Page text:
It’s not even four months since the UK referendum on remaining in the European Union, resulting in the successful vote for what is known as Brexit. But British prime minister Teresa May has been in Madrid for talks with caretaker prime minister Mariano Rajoy, as part of a European aimed at giving the heads up on and clarifying the UK’s starting point in its uncoupling negotiations, as well as revising collateral relations between the two countries.
As you would expect, the UK aspires to being able to maintain all the advantages of an EU member, like the freedom of movement of goods and capital, while still controlling its borders. These are the questions on which it wants to base its exit negotiations which should begin in March 2017.
As the date to start the negotiations in accordance with the Lisbon Treaty, which came into force on December 1, 2009 and includes for the first time the possibility of a Member State voluntarily leaving the EU, there are a two items of economic data related to the UK which stand out from all the rest: the pound is at 1985 levels, having suffered an over 14% devaluation since June 23. Meawhile the FTSE 100 has posted a gain of 11.8% since the start of the year, and the EuroStoxx50 and the Ibex 35 have lost 9,0 and 9,8 points respectively as of the end of last week.
Far from the drama which was much heralded after the referendum, the UK has recovered a certain normality. And both the latest CPI and GDP figures do not reflect the expected and loudly announced negative impact of Brexit on the British economy. Even the latest jobless rate is spectacular (4.9%), the lowest since September 2005. And the yearly variation in the UK CPI in August 2016 was 0.6%, the same as the previous month. The monthly CPI variation was 0.3%, so the accumulated 2016 inflation rate is 0.6%, as low as in the rest of the Union.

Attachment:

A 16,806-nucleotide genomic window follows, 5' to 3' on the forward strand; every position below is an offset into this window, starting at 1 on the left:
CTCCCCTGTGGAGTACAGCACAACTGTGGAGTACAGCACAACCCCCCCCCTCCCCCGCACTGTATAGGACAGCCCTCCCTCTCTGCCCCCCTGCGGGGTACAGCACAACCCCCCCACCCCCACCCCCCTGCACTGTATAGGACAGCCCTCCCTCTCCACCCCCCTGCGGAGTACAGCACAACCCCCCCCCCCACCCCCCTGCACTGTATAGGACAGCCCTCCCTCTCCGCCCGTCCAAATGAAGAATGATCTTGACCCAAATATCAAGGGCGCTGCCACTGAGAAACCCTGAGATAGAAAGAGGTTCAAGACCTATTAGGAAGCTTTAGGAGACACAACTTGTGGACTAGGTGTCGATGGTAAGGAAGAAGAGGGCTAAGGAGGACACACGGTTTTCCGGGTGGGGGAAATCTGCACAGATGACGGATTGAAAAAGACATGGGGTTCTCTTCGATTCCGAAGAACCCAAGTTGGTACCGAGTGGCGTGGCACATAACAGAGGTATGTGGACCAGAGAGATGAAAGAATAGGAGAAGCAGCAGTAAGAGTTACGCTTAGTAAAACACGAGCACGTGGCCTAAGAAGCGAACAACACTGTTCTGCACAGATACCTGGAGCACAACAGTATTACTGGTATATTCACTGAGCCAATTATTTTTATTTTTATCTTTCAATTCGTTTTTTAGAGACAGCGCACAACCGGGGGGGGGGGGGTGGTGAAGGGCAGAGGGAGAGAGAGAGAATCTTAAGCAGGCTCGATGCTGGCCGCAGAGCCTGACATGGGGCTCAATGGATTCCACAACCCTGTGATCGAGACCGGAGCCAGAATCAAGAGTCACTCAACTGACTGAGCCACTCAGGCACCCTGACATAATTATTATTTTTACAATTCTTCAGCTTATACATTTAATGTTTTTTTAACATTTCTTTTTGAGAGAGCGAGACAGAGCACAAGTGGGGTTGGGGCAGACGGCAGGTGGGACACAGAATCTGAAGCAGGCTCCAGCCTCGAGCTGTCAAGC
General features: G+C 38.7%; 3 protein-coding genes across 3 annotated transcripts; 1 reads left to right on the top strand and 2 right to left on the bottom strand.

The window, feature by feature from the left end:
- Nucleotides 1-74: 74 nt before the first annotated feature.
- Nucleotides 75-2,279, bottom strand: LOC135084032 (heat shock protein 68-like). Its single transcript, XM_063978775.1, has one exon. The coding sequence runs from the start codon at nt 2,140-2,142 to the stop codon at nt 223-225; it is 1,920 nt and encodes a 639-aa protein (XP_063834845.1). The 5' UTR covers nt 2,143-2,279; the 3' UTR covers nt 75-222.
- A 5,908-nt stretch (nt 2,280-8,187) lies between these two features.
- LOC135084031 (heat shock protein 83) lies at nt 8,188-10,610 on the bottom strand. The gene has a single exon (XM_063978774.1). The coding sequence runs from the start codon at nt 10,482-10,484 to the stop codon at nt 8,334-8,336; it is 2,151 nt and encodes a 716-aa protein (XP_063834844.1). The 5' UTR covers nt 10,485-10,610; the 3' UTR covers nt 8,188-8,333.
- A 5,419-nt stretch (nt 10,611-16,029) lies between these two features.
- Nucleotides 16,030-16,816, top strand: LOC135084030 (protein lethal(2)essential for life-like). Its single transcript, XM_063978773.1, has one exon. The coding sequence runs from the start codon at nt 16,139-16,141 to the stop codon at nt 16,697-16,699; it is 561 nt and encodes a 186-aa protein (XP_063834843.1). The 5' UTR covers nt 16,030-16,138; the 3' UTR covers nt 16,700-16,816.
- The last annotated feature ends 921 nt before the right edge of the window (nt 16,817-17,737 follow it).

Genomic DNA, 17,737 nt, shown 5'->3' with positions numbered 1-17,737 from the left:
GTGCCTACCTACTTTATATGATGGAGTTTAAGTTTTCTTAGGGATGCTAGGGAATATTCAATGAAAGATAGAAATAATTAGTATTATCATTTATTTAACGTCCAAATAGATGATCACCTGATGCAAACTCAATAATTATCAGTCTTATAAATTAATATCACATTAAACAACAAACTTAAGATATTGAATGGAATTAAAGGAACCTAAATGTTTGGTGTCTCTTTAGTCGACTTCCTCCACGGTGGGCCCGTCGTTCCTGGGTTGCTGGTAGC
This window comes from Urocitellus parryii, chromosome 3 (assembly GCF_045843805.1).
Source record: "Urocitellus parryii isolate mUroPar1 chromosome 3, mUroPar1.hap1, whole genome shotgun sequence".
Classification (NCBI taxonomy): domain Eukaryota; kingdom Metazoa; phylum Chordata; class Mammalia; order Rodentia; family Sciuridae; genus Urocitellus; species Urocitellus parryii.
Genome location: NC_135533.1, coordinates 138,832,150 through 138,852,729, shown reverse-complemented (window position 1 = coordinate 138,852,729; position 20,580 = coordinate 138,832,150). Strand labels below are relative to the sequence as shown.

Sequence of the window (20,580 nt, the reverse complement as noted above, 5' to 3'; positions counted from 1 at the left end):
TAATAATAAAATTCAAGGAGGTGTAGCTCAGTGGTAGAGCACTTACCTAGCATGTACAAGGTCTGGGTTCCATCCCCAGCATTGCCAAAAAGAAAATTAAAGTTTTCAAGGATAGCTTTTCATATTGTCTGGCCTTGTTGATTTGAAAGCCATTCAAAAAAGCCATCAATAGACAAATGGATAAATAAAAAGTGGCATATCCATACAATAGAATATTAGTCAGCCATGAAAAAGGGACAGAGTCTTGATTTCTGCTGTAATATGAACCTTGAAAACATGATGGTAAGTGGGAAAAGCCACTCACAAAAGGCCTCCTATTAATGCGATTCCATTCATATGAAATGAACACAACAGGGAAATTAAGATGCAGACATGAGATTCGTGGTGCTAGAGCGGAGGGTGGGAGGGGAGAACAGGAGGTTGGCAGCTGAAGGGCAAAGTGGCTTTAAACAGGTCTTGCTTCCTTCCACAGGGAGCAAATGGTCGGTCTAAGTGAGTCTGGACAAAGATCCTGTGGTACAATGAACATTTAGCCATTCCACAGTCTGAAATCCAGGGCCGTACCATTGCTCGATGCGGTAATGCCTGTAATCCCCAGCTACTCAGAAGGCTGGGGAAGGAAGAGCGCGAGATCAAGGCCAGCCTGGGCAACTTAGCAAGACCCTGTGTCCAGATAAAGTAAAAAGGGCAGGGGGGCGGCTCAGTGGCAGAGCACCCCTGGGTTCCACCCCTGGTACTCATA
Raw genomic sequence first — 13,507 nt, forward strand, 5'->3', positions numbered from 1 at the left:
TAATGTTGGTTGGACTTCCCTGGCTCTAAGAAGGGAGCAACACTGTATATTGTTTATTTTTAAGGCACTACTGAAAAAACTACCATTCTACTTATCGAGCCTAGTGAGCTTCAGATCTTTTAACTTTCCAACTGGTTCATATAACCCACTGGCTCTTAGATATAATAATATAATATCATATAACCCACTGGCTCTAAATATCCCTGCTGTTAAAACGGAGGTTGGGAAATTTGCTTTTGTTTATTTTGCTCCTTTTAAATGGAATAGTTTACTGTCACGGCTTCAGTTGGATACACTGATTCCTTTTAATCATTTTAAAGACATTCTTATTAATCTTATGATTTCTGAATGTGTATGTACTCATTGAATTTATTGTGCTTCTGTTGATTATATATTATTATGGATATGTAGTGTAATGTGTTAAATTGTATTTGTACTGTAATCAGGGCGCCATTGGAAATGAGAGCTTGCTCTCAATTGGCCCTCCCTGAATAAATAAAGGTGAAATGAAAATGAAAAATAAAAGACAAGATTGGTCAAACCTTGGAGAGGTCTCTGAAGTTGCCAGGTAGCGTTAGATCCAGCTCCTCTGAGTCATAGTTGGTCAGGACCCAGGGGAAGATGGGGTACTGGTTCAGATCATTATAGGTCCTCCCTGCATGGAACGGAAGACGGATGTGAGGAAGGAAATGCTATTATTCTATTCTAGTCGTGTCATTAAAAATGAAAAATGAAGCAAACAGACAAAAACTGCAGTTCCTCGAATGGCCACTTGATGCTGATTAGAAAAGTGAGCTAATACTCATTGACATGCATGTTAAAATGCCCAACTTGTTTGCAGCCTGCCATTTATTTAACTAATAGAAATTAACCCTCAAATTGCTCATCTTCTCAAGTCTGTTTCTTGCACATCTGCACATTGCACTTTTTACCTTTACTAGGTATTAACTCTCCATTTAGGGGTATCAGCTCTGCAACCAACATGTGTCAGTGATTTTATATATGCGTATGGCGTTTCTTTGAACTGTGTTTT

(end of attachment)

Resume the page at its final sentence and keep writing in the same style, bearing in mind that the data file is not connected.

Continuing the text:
Despite the current figures published, there are many organisms which maintain their negative forecasts for the future. The Secretary of State for the Treasury is handling a particularly conclusive figure, stating that a “hard” Brexit could cost the UK as much as 73 billion euros a year, about 9.5% of its GDP.
For its part, and as a result of the uncertainty created by Brexit, the OECD has made a substantial cut in its forecasts for the UK in 2017, from an estimated 2% in June to 1%. As Economy Minister Philip Hammond, who replaced Osborne, said: “it’s clear that we are starting our negotiations to leave the EU from a position of economic strength. And until this date arrives, there is an avalanche of tourists coming to the UK and its main destinations like London are becoming a favourite for European visitors. It’s no wonder. The capitals of England or Scotland are cheap and attracting record numbers of visits.